- Savell, Jeffrey; Muras, Tiffany; Lucia, Lisa; Harris, Kerri; Hardin, Margaret
- Texas A&M University
- Start date
- End date
- Following the foodborne outbreak in late 1992 and early 1993 caused by E. coli O157:H7 associated
with ground beef, the safety of beef products has been highly scrutinized. In 1994, USDAï¿½s Food
Safety and Inspection Service (FSIS) declared E. coli O157:H7 an adulterant in raw ground beef. In
1999, FSIS clarified that the public health risk of raw beef products contaminated with E. coli
O157:H7 was not limited to ground beef, but also included non-intact beef products. These nonintact beef products include beef that has been injected, mechanically tenderized, or reconstructed.
Since the outbreaks of 1993, beef producers and packers have spent more than $420 million dollars on beef safety research. These investments have resulted in the publication of a significant amount of research data, best practices, and information to assist the industry in assessing and minimizing the overall risk of their processes and products. Due to FSISï¿½s expansion of adulteration to include non-intact beef products, a great deal of research surrounding food safety questions have been related to the risk associated with the production of non-intact beef.
A research study conducted at Kansas State University demonstrated that blade tenderization could transfer pathogens from the surface of beef steaks to the interior tissue. However, several gaps and questions still remain related to the production of non-intact products, specifically related to marinating or enhanced products. For example, does the same translocation of bacteria from outside to inside occur during marination of beef roasts that occurs during tenderization of beef steaks, and if so, how far do the pathogens penetrate?
The importance of food safety and the emphasis of production practices to reduce pathogens are crucial to the success of the industry. To provide additional information that establishments can use to strengthen their food safety programs, this project evaluated the effect of inoculated marinade used in vacuum tumbling on pathogen penetration into two different commonly marinated beef cuts. The marinade was inoculated with S. Typhimurium and E. coli O157:H7 before the product was enhanced by vacuum tumbling. The overall result showed that during the process of vacuum tumbling with inoculated marinade, the microorganisms penetrated the same distance as the marinade into the beef product. Also, the microorganisms survived in spent marinade and in beef product while being stored under refrigerated conditions.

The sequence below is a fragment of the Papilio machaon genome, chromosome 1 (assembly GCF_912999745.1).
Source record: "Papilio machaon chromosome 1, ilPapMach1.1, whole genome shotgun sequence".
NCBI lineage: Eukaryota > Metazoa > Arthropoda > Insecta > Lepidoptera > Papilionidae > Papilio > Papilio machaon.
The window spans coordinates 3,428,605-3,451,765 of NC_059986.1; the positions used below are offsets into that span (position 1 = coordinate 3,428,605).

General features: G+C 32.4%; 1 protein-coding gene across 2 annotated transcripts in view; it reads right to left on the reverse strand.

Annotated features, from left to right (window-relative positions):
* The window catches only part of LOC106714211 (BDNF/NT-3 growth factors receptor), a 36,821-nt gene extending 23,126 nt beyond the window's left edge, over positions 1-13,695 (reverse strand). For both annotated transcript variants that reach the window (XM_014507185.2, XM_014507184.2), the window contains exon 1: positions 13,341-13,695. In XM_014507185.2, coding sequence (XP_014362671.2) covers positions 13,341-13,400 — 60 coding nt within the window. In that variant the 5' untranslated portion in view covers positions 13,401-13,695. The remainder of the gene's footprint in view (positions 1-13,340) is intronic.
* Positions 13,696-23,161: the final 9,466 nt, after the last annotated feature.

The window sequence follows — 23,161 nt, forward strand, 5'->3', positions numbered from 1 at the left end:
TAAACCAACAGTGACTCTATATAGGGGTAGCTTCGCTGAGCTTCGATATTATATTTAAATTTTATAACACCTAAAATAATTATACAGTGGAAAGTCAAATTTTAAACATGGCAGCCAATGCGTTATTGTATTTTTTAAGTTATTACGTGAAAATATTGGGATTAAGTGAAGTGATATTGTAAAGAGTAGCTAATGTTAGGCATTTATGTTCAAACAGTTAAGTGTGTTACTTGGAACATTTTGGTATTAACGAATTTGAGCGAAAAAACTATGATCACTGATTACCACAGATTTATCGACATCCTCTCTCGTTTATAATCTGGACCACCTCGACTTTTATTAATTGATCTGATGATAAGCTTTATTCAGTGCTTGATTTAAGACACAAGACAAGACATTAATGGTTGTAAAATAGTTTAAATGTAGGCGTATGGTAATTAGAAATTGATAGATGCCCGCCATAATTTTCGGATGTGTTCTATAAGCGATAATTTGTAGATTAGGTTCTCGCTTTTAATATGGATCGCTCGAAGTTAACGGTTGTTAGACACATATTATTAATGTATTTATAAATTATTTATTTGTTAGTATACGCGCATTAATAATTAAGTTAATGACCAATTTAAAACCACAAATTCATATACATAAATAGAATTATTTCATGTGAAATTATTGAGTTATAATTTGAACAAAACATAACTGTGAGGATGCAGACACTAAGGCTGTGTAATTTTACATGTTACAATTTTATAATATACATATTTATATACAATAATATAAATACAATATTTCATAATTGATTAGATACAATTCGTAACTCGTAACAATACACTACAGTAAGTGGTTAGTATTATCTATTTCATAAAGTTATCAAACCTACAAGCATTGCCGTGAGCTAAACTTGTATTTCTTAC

The objective is to investigate the survival of Escherichia coli O157:H7 and Salmonella spp. in beef marinades and the transfer of these organisms from the marinades into muscle tissue through the process of vacuum tumbling.
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The results of the study showed that with both of the marinades S. Typhimurium and E. coli
O157:H7 penetrated throughout the entire inside skirt. After having been stored for 7 days
following tumbling, the log value of both S. Typhimurium and E. coli O157:H7 decreased for the
inside skirts. After 14 days of storage following tumbling, the log value of both S. Typhimurium and
E. coli O157:H7 continued to decrease; however, both pathogens were still detectable.
The penetration of the pathogens in the tri-tip roast varied depending on the thickness of the roast. The thicker roasts had undetectable levels of both pathogens in the geometric center; however, the thinner tri-tip roasts had detectable levels at the geometric center. The spent marinade tested on day 0, 3, and 7 showed that the microorganisms were able to survive in the marinade at refrigerated temperatures.
Overall, the results of this study demonstrated that pathogens may penetrate into the interior of beef skirts and tri-tips during vacuum tumbling with contaminated marinade, and that pathogens survive during refrigerated storage of spent marinade.
- Funding Source
- Nat'l. Cattlemen's Beef Assoc.
- Project number
- Bacterial Pathogens
- Risk Assessment, Management, and Communication
- Sanitation and Quality Standards
- Meat, Poultry, Game